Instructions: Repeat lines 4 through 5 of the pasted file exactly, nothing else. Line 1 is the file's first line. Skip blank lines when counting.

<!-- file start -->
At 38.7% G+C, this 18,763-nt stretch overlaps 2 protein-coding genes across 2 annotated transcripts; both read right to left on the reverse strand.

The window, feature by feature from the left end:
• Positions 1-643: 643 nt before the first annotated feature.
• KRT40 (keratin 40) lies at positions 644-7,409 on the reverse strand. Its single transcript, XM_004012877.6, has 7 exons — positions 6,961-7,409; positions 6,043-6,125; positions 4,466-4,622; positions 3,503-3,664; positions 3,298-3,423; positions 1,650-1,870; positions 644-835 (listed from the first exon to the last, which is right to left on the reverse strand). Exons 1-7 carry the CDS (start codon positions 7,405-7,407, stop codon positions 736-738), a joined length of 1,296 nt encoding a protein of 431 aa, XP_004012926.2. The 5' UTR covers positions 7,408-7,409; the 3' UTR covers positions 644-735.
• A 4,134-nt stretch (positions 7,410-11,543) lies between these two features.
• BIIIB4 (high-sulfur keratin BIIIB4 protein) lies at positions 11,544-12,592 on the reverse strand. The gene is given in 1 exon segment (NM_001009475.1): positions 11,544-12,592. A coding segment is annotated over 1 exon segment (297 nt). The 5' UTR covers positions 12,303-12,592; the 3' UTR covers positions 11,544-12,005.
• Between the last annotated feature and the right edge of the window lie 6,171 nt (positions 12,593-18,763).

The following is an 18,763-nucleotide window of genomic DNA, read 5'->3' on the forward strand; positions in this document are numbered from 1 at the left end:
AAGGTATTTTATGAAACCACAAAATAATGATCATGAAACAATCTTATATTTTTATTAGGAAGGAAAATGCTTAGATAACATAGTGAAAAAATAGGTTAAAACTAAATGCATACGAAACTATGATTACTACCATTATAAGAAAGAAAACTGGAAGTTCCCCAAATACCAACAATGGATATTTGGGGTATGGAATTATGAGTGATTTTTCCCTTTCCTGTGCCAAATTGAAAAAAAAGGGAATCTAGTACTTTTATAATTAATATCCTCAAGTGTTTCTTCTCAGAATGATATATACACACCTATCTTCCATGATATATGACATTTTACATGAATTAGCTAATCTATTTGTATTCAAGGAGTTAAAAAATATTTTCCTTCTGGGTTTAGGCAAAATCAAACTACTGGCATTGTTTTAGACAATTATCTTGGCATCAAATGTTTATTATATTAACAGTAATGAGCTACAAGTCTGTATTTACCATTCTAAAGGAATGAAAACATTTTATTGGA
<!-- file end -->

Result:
• KRT40 (keratin 40) lies at positions 644-7,409 on the reverse strand. Its single transcript, XM_004012877.6, has 7 exons — positions 6,961-7,409; positions 6,043-6,125; positions 4,466-4,622; positions 3,503-3,664; positions 3,298-3,423; positions 1,650-1,870; positions 644-835 (listed from the first exon to the last, which is right to left on the reverse strand). Exons 1-7 carry the CDS (start codon positions 7,405-7,407, stop codon positions 736-738), a joined length of 1,296 nt encoding a protein of 431 aa, XP_004012926.2. The 5' UTR covers positions 7,408-7,409; the 3' UTR covers positions 644-735.
• A 4,134-nt stretch (positions 7,410-11,543) lies between these two features.